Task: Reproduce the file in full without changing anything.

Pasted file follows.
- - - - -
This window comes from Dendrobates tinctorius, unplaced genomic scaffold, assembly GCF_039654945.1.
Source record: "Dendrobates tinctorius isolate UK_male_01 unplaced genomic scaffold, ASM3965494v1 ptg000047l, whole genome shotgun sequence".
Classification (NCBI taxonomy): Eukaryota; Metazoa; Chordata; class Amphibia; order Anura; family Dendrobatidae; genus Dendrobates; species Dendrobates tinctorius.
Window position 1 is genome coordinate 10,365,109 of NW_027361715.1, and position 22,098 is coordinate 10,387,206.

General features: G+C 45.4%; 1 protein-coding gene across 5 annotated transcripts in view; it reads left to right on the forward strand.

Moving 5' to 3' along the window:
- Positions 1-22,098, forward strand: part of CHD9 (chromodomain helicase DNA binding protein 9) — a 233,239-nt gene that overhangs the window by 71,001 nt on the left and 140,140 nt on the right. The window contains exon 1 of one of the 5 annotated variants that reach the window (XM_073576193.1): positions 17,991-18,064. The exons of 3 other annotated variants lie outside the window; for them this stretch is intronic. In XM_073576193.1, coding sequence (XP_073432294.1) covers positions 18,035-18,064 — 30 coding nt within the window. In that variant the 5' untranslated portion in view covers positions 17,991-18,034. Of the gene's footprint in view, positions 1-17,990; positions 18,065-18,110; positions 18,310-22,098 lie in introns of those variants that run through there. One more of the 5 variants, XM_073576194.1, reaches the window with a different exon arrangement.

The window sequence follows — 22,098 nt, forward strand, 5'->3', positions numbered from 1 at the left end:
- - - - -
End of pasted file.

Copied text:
This window comes from Dendrobates tinctorius, unplaced genomic scaffold, assembly GCF_039654945.1.
Source record: "Dendrobates tinctorius isolate UK_male_01 unplaced genomic scaffold, ASM3965494v1 ptg000047l, whole genome shotgun sequence".
Classification (NCBI taxonomy): Eukaryota; Metazoa; Chordata; class Amphibia; order Anura; family Dendrobatidae; genus Dendrobates; species Dendrobates tinctorius.
Window position 1 is genome coordinate 10,365,109 of NW_027361715.1, and position 22,098 is coordinate 10,387,206.

General features: G+C 45.4%; 1 protein-coding gene across 5 annotated transcripts in view; it reads left to right on the forward strand.

Moving 5' to 3' along the window:
- Positions 1-22,098, forward strand: part of CHD9 (chromodomain helicase DNA binding protein 9) — a 233,239-nt gene that overhangs the window by 71,001 nt on the left and 140,140 nt on the right. The window contains exon 1 of one of the 5 annotated variants that reach the window (XM_073576193.1): positions 17,991-18,064. The exons of 3 other annotated variants lie outside the window; for them this stretch is intronic. In XM_073576193.1, coding sequence (XP_073432294.1) covers positions 18,035-18,064 — 30 coding nt within the window. In that variant the 5' untranslated portion in view covers positions 17,991-18,034. Of the gene's footprint in view, positions 1-17,990; positions 18,065-18,110; positions 18,310-22,098 lie in introns of those variants that run through there. One more of the 5 variants, XM_073576194.1, reaches the window with a different exon arrangement.

The window sequence follows — 22,098 nt, forward strand, 5'->3', positions numbered from 1 at the left end: